- Paperback: 144 pages
- Publisher: Dover Publications (November 18, 2009)
- Language: English
- ISBN-10: 0486473627
- ISBN-13: 978-0486473628
- Product Dimensions: 5.3 x 0.3 x 8.3 inches
- Shipping Weight: 4.8 ounces (View shipping rates and policies)
- Average Customer Review: 532 customer reviews
- Amazon Best Sellers Rank: #193,977 in Books (See Top 100 in Books)
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Whose Body? Paperback – November 18, 2009
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However, from the beginning I admired the elegant and deft prose, the cool wit and the confident unfolding of the byzantine plot which begins when an unidentified body is found in an architect's bath and a City of London financier goes missing. By the time I was half-way through I was fully acculturated to the 1920s and loved every aspect, especially how a darker tone is very gradually introduced and takes over by the end. The characters who had at first seemed generic stereotypes, were gradually revealed to be complex human beings, moulded by class, but credible individuals of any era. The 1920s context is expertly sketched and I became at least as familiar with it as I would if I'd read a social history of the period. An Appendix where Lord Peter's uncle pens his interpretation of his nephew's character is a neat touch. Sayers' novels are for those who read to coolly solve an extremely tricky puzzle, rather than those who want an emotional roller-coaster of fear and suspense which so many 21st century crime writers aim to provide.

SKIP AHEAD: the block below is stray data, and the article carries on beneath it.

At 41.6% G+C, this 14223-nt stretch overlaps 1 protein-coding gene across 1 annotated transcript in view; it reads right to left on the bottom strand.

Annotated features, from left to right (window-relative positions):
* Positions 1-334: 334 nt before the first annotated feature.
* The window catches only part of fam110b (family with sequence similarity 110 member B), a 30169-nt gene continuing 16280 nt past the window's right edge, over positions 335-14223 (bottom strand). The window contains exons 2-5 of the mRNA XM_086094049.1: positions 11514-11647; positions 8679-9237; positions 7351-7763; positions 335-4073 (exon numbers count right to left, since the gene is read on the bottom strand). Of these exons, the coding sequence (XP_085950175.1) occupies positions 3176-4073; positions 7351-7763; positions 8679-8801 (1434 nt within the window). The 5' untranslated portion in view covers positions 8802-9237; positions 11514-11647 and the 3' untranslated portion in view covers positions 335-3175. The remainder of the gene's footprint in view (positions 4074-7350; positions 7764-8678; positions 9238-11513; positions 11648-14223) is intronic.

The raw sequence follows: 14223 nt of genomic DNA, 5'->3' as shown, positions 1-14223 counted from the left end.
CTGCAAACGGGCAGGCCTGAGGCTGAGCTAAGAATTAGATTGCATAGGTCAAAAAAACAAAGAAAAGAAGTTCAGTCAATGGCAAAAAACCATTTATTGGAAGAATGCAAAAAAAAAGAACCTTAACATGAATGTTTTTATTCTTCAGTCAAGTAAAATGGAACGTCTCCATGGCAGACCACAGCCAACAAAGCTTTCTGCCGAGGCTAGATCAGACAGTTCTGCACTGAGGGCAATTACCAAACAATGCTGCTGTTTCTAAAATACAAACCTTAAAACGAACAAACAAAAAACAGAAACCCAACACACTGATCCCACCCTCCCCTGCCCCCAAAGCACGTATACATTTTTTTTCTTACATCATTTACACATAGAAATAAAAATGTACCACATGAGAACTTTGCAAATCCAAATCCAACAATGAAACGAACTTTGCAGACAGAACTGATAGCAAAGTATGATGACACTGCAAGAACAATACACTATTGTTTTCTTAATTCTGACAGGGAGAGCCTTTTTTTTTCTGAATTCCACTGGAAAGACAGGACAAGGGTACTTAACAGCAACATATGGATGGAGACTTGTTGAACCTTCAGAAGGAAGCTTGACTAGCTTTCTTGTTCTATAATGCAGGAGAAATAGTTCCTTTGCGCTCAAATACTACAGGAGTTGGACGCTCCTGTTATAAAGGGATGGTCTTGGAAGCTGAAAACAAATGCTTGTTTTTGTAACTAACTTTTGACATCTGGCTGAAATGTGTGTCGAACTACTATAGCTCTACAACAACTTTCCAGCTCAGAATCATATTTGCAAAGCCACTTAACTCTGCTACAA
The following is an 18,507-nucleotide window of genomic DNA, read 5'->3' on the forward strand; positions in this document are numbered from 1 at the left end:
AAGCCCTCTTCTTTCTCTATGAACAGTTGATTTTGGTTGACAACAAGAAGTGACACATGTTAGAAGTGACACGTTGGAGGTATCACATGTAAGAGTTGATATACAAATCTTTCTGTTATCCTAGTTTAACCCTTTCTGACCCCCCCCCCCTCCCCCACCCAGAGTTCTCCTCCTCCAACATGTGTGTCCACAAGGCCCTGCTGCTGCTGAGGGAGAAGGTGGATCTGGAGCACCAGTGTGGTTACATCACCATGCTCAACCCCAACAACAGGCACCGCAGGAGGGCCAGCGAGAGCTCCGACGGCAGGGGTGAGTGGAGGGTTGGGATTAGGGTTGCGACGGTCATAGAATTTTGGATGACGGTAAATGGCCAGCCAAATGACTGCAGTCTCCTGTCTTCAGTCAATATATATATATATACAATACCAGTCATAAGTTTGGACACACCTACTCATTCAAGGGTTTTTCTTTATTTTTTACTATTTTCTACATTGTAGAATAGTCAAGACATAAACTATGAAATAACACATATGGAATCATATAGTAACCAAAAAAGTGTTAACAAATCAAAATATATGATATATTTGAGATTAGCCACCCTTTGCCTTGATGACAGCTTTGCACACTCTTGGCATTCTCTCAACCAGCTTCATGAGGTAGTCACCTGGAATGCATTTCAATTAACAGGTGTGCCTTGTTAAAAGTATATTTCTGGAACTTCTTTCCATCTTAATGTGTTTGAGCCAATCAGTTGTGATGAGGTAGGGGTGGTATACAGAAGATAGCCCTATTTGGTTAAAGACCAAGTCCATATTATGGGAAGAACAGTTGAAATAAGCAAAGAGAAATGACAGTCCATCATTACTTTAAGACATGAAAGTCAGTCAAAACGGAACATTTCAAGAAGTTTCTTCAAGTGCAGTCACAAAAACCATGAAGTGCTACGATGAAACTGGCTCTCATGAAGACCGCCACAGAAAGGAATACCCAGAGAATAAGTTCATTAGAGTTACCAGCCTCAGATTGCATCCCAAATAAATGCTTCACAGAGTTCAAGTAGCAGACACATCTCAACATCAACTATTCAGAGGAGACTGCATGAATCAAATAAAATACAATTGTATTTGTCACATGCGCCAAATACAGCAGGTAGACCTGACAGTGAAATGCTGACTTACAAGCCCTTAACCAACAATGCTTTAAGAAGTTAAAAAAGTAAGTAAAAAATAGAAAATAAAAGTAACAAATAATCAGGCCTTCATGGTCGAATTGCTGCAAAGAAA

'Whose Body' is highly recommended for students of the crime genre and lovers of beautifully wrought prose.
Whose Body was written in the early 1920's. It reflects attitudes toward Jews which were common in Britain at the time. Today, the book would be considered insensitive by the politically correct while anti-Semitics would condemn it for being favorable to Jews. The rest of us can simply accept it as a slice of life in the 1920's.
In my opinion, this first Peter Wimsey novel is a very good mystery but not as strong as subsequent works such as The Nine Tailors. Sayers herself considered her translation of Dante's Divine Comedy to be her greatest work.
Note: There were no fingerprint or DNA data bases in 1923. There was no easy way to identify a body.
“Yes, my lord.”
“Her Grace tells me that a respectable Battersea architect has discovered a dead man in his bath.” “Indeed, my lord? That’s very gratifying.”
“Very, Bunter. Your choice of words is unerring. I wish Eton and Balliol had done as much for me."
I did not really have any expectations, this book having been my first from Dorothy L. Sayers, just some curiosity of how she compares to my beloved Agatha Christie. Having said that much, I was still pleasantly surprised at how much enjoyed reading it.
I loved the all characters: Lord Peter Wimsey, Bunter, detective inspector Parker & the Dowager Duchess of Denver (Lord Peter's mother).
In the beginning, Bunter read very much like Jeeves to Lord Peter's Bertie Wooster:
Lord Peter Wimsey: "It’s much easier to work on someone else’s job than one’s own—gives one that delightful feelin’ of interferin’ and bossin’ about, combined with the glorious sensation that another fellow is takin’ all one’s own work off one’s hands."
Bunter: "Yes, Mr. Graves, it’s a hard life, valeting by day and developing by night—morning tea at any time from 6.30 to 11, and criminal investigation at all hours."